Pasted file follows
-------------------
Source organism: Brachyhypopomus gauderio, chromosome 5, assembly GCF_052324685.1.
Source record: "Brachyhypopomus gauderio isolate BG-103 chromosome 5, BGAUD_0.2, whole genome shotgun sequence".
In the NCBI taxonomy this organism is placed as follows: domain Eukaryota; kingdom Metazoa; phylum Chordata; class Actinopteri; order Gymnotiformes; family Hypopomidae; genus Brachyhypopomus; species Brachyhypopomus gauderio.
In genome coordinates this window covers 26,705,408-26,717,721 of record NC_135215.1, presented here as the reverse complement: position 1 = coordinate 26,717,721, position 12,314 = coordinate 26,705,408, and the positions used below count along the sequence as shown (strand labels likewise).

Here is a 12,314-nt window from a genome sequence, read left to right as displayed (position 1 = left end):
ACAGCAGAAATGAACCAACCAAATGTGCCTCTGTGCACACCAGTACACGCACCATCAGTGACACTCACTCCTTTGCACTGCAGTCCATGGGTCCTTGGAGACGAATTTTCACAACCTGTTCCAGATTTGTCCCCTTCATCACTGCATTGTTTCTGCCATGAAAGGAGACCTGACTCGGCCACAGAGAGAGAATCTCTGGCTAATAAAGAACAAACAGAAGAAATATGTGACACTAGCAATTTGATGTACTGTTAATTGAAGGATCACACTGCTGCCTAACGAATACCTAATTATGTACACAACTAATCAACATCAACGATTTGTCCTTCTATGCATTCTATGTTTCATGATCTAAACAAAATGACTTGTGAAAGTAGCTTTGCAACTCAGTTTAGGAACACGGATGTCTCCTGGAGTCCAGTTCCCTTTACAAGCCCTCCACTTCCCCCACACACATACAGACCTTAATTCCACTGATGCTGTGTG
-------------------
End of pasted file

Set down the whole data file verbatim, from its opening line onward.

Source organism: Brachyhypopomus gauderio, chromosome 5, assembly GCF_052324685.1.
Source record: "Brachyhypopomus gauderio isolate BG-103 chromosome 5, BGAUD_0.2, whole genome shotgun sequence".
In the NCBI taxonomy this organism is placed as follows: domain Eukaryota; kingdom Metazoa; phylum Chordata; class Actinopteri; order Gymnotiformes; family Hypopomidae; genus Brachyhypopomus; species Brachyhypopomus gauderio.
In genome coordinates this window covers 26,705,408-26,717,721 of record NC_135215.1, presented here as the reverse complement: position 1 = coordinate 26,717,721, position 12,314 = coordinate 26,705,408, and the positions used below count along the sequence as shown (strand labels likewise).

Here is a 12,314-nt window from a genome sequence, read left to right as displayed (position 1 = left end):
ACAGCAGAAATGAACCAACCAAATGTGCCTCTGTGCACACCAGTACACGCACCATCAGTGACACTCACTCCTTTGCACTGCAGTCCATGGGTCCTTGGAGACGAATTTTCACAACCTGTTCCAGATTTGTCCCCTTCATCACTGCATTGTTTCTGCCATGAAAGGAGACCTGACTCGGCCACAGAGAGAGAATCTCTGGCTAATAAAGAACAAACAGAAGAAATATGTGACACTAGCAATTTGATGTACTGTTAATTGAAGGATCACACTGCTGCCTAACGAATACCTAATTATGTACACAACTAATCAACATCAACGATTTGTCCTTCTATGCATTCTATGTTTCATGATCTAAACAAAATGACTTGTGAAAGTAGCTTTGCAACTCAGTTTAGGAACACGGATGTCTCCTGGAGTCCAGTTCCCTTTACAAGCCCTCCACTTCCCCCACACACATACAGACCTTAATTCCACTGATGCTGTGTG